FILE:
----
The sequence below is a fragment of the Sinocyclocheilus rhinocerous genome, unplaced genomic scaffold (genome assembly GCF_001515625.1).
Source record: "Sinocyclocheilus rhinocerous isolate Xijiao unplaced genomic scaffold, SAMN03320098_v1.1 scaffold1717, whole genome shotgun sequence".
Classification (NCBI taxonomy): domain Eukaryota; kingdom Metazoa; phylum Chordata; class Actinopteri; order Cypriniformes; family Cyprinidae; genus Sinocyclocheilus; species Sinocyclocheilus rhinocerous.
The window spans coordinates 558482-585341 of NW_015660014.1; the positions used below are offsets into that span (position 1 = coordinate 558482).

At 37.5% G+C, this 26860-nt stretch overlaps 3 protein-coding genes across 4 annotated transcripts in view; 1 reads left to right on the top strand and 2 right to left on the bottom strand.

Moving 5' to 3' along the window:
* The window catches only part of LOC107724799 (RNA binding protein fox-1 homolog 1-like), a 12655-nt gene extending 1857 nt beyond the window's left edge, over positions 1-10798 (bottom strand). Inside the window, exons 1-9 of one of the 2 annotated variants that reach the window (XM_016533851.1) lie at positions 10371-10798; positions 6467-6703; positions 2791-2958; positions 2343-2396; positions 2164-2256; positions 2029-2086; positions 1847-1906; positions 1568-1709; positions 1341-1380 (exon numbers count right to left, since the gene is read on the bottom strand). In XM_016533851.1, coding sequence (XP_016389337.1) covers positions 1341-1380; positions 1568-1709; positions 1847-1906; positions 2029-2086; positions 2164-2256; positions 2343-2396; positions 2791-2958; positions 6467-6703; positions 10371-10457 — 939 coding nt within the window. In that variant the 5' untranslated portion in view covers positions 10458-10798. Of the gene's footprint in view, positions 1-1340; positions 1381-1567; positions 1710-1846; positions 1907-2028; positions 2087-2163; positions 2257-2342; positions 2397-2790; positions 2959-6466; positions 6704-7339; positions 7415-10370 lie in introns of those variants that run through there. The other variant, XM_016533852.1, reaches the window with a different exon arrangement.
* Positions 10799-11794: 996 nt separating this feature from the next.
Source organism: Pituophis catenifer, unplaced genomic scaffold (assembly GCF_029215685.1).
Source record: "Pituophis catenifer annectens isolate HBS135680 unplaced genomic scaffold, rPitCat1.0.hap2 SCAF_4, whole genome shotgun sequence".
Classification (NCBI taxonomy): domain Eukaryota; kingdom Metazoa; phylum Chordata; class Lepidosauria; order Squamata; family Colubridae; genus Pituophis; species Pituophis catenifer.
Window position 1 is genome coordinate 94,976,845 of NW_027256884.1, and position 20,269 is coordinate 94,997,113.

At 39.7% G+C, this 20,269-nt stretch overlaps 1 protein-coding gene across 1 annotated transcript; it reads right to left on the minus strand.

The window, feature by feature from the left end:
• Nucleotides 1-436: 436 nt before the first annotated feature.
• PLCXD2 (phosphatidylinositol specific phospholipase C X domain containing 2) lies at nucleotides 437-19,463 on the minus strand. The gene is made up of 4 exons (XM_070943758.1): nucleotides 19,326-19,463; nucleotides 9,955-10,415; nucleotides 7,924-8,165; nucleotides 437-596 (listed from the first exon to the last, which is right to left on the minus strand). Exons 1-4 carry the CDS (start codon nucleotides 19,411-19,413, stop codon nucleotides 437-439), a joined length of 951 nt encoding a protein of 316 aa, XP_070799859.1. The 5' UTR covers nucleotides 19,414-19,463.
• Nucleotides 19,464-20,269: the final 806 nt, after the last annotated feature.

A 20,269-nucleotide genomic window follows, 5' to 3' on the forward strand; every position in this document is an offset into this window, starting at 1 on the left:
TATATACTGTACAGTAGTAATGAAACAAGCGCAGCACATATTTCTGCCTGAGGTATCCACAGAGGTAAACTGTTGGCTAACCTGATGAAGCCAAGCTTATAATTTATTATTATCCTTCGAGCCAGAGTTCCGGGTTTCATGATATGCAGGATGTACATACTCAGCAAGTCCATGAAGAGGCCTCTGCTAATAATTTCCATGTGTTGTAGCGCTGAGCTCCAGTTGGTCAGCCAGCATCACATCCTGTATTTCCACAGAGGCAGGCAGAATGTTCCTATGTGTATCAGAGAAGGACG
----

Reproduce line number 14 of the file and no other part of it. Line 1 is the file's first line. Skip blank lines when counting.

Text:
The window, feature by feature from the left end: